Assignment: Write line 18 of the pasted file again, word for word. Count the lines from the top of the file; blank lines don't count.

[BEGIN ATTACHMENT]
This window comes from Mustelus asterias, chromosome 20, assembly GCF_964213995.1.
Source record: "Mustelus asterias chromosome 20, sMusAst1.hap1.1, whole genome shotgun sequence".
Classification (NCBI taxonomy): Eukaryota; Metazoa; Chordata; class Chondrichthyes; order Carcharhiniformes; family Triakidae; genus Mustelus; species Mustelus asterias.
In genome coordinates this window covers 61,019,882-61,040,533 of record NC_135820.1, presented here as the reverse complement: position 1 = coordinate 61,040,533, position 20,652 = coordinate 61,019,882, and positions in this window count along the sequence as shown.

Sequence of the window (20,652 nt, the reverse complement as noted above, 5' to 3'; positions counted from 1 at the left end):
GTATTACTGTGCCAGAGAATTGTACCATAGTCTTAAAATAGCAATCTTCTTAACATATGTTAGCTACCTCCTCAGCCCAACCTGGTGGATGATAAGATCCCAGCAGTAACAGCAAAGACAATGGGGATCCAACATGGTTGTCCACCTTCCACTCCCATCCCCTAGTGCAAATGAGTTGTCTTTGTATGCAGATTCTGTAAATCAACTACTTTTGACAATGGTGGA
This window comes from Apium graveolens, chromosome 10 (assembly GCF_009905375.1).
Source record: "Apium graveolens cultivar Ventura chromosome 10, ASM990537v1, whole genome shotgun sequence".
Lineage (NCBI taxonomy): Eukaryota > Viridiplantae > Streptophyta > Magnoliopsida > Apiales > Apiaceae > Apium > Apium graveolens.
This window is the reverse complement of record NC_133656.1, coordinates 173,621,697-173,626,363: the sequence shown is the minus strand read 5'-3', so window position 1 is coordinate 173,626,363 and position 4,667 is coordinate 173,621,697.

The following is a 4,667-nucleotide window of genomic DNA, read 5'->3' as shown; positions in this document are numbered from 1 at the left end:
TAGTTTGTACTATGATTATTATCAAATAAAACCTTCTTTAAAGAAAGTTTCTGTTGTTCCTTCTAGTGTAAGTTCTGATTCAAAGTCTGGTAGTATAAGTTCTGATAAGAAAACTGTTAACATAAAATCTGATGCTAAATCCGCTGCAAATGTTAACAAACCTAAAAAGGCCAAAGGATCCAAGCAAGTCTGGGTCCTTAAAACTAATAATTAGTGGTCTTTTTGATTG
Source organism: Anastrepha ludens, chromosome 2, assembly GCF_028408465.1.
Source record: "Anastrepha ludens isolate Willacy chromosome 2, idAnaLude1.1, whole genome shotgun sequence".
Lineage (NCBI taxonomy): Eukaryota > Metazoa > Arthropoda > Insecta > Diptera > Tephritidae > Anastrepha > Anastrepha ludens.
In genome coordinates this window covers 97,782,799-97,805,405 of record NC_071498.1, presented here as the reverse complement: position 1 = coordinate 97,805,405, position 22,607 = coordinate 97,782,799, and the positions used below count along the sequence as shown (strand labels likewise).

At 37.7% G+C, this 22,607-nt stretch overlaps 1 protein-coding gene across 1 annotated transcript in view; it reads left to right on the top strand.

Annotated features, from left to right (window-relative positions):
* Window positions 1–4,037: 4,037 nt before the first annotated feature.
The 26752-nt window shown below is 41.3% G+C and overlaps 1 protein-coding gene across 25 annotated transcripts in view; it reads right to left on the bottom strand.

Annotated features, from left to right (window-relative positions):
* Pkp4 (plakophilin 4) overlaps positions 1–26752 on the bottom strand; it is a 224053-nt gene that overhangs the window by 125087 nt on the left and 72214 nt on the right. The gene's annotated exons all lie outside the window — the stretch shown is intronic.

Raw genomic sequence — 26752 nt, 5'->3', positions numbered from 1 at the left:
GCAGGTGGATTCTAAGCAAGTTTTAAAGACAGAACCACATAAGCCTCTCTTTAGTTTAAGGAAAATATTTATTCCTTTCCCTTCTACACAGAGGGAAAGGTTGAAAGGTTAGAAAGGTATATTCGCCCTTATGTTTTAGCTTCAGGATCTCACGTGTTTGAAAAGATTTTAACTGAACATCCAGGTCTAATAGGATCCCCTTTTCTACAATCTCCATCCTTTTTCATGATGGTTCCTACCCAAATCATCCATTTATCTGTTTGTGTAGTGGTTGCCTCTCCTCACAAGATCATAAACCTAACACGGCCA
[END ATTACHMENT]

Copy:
Annotated features, from left to right (window-relative positions):